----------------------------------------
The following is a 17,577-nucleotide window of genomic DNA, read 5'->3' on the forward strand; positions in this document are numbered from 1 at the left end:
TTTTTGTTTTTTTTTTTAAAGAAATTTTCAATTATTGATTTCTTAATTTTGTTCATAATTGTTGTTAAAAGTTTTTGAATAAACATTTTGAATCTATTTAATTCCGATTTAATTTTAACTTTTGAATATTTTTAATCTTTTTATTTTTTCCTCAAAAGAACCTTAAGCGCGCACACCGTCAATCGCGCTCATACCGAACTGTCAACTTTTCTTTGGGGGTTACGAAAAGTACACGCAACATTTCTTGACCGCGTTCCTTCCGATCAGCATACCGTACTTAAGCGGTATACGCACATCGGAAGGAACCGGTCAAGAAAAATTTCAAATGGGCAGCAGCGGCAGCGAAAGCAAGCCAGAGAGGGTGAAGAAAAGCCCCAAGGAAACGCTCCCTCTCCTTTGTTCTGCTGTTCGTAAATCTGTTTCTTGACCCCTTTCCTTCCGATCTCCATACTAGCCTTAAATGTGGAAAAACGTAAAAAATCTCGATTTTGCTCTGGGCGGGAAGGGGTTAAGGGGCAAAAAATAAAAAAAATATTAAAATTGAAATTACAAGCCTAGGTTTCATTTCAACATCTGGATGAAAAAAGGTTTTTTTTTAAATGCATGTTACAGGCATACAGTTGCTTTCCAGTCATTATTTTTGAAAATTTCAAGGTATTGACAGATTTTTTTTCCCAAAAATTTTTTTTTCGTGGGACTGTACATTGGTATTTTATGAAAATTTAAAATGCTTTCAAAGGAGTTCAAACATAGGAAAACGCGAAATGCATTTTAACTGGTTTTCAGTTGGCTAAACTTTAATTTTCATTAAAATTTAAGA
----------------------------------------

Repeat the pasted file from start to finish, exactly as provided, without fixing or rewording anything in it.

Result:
The following is a 17,577-nucleotide window of genomic DNA, read 5'->3' on the forward strand; positions in this document are numbered from 1 at the left end:
TTTTTGTTTTTTTTTTTAAAGAAATTTTCAATTATTGATTTCTTAATTTTGTTCATAATTGTTGTTAAAAGTTTTTGAATAAACATTTTGAATCTATTTAATTCCGATTTAATTTTAACTTTTGAATATTTTTAATCTTTTTATTTTTTCCTCAAAAGAACCTTAAGCGCGCACACCGTCAATCGCGCTCATACCGAACTGTCAACTTTTCTTTGGGGGTTACGAAAAGTACACGCAACATTTCTTGACCGCGTTCCTTCCGATCAGCATACCGTACTTAAGCGGTATACGCACATCGGAAGGAACCGGTCAAGAAAAATTTCAAATGGGCAGCAGCGGCAGCGAAAGCAAGCCAGAGAGGGTGAAGAAAAGCCCCAAGGAAACGCTCCCTCTCCTTTGTTCTGCTGTTCGTAAATCTGTTTCTTGACCCCTTTCCTTCCGATCTCCATACTAGCCTTAAATGTGGAAAAACGTAAAAAATCTCGATTTTGCTCTGGGCGGGAAGGGGTTAAGGGGCAAAAAATAAAAAAAATATTAAAATTGAAATTACAAGCCTAGGTTTCATTTCAACATCTGGATGAAAAAAGGTTTTTTTTTAAATGCATGTTACAGGCATACAGTTGCTTTCCAGTCATTATTTTTGAAAATTTCAAGGTATTGACAGATTTTTTTTCCCAAAAATTTTTTTTTCGTGGGACTGTACATTGGTATTTTATGAAAATTTAAAATGCTTTCAAAGGAGTTCAAACATAGGAAAACGCGAAATGCATTTTAACTGGTTTTCAGTTGGCTAAACTTTAATTTTCATTAAAATTTAAGA